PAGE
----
Running is something we humans have been doing for thousands of years. Our bodies are built for it. But that doesn’t mean you can just hop off your couch and dominate the the New York City Marathon. A marathon takes months of preparation, training and perfecting technique. But even if you just want to improve your run so you can exercise more or run with friends on weekends, having good form and being strong will improve your likelihood of injury-free success.

On top of a growing list of podium finishes at marathons, half-marathons, 50k /100k and 100-mile races, Michael Wardian holds world records for marathons and has completed The Badwater Ultra — 135 miles in Death Valley. It’s safe to say the man knows how to run, so we asked him for a few pointers on increasing strength and improving mobility to become a better runner.

For Strength

Hold the Pace

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I like this workout because it helps me focus on trying to hold a faster pace as my body fatigues and to has to do battle like you do in races. This workout makes you faster and mentally strong. It also teaches patience and balance while holding pace. It can also be tweaked for any athlete because you can just reduce the amount of time and choose your own “steady pace.” — MW

Over the course of 90 mins, start with first 20 minutes at a comfortable pace, then pick the pace up as follows:

Set 1: 5 minutes at 10 seconds faster per mile than steady pace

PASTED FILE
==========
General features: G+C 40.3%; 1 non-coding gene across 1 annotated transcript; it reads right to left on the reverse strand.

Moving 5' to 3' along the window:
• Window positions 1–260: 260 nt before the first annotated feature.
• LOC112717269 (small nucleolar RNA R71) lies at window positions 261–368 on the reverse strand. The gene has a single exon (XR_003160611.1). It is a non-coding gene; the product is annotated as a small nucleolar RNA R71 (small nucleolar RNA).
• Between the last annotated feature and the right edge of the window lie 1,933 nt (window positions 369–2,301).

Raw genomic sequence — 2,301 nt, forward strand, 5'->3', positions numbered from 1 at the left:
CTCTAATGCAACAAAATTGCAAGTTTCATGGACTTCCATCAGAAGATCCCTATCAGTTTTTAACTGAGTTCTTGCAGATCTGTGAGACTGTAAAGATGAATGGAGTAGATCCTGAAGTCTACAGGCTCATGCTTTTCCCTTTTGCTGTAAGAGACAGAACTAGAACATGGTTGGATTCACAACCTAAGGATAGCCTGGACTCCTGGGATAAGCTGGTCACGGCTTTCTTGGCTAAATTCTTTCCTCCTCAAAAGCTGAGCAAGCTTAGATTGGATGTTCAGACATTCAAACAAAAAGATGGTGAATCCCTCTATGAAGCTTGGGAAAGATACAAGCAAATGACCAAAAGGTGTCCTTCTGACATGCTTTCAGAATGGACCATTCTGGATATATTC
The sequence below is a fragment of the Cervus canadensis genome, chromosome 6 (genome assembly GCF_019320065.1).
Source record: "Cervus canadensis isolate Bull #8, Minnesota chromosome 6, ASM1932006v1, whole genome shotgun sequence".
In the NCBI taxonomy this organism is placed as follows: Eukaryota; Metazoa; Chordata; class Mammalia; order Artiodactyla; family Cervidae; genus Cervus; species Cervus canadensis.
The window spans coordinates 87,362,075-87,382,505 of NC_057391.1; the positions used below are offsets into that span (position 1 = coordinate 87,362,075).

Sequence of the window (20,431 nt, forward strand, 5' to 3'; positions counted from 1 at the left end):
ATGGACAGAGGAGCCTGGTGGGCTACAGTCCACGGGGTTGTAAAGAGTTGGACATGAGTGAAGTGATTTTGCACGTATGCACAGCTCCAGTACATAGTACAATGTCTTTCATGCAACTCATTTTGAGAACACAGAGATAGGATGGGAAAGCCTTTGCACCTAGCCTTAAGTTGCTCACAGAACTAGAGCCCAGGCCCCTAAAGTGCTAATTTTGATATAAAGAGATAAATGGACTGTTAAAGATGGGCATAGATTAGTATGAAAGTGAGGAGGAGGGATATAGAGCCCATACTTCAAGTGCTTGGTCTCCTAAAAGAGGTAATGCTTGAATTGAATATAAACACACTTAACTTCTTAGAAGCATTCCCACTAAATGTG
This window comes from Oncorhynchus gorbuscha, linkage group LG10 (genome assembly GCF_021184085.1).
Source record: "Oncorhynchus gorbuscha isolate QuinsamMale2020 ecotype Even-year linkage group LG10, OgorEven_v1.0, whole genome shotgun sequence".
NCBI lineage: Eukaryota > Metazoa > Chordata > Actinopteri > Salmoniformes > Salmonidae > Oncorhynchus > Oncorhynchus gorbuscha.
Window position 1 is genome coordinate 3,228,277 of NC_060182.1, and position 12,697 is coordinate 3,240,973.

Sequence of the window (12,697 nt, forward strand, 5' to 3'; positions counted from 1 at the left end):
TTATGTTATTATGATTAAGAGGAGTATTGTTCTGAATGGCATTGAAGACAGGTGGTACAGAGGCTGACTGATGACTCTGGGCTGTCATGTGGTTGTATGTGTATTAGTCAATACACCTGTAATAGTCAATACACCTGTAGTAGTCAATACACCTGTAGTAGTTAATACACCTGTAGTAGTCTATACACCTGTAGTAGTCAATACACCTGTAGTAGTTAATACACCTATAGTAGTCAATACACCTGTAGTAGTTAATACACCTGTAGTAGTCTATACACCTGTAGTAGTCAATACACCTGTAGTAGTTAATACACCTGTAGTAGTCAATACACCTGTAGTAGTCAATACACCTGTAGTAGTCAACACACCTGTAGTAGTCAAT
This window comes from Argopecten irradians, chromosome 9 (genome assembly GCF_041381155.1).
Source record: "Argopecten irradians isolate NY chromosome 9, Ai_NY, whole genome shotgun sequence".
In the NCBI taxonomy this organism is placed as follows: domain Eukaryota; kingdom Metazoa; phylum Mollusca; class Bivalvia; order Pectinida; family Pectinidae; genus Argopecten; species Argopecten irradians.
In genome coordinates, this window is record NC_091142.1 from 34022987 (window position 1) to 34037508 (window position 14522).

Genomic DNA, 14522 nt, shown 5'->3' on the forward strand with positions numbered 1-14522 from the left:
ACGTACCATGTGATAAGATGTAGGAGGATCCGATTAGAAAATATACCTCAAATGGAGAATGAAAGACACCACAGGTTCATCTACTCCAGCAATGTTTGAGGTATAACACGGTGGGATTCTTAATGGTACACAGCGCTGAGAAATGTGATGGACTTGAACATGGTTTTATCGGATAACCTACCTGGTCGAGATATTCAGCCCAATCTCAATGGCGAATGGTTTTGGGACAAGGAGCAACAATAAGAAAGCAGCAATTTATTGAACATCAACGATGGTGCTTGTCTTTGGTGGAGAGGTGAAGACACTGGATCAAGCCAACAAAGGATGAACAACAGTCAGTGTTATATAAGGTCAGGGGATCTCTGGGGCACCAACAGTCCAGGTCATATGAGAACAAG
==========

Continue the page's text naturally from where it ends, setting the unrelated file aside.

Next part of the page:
(easy running for 30 seconds).
Set 2: 4 minutes at 15 seconds faster per mile than steady pace
(easy running for 30 seconds).
Set 3: 3 minutes at 20 seconds faster per mile than steady pace
(easy running for 30 seconds).
Set 4: 2 minutes at 30 seconds faster per mile than steady pace
(easy running for 30 seconds).
Set 5: 1 minutes at 60 seconds faster per mile than steady pace
(easy running for 30 seconds).

Finish out the 90 minutes back at the steady place you started at before workout.

For Mobility

Two Ways to Go About It

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For mobility I like to run trails. I think running trails — especially rocky, technical trails — is a great full-body mobility workout. But you can also do this workout on roads or a city street. Teach your body to adapt and adjust to various environmental stimuli and each time you do it you will become just a bit better at having the ability to change direction and planes dynamically. — MW Photo: Matt Ben Stone

60 minutes of running on trails: 15 minutes of easy running, then pick up the intensity. If you’re on trails, look for the most difficult route and try and maintain the pace for 30 minutes. Pick out trees to dodge and practice moving around rocks, roots, and branches. Finish the run with 15 minutes of steady running.

60 minutes of running on roads: 15 minutes of easy running, then pick up the intensity. Look for curbs, park benches, traffic cones, and dodge the obstacles. Always determine in advance whether to go to the right or left depending on which direction makes the most sense. Try to maintain a pace that’s hard for you, for 30 minutes. Pick out objects, people, places and practice moving around them and through the environment as quickly as possible. Then finish the run with 15 minutes of steady/faster running.

Strength and Stretching

Push-Ups and Yoga Poses

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I like push-ups because they give you strength but also help to keep your body limber and lithe. As runners, I also feel like the more strength we have, the better we can maintain form and power. — MW

Push-ups: A minimum of 50 push-ups every day should keep upper body strong. After each set of 10 push-ups go into the “downward dog” yoga pose and hold that for a minimum of 30 seconds.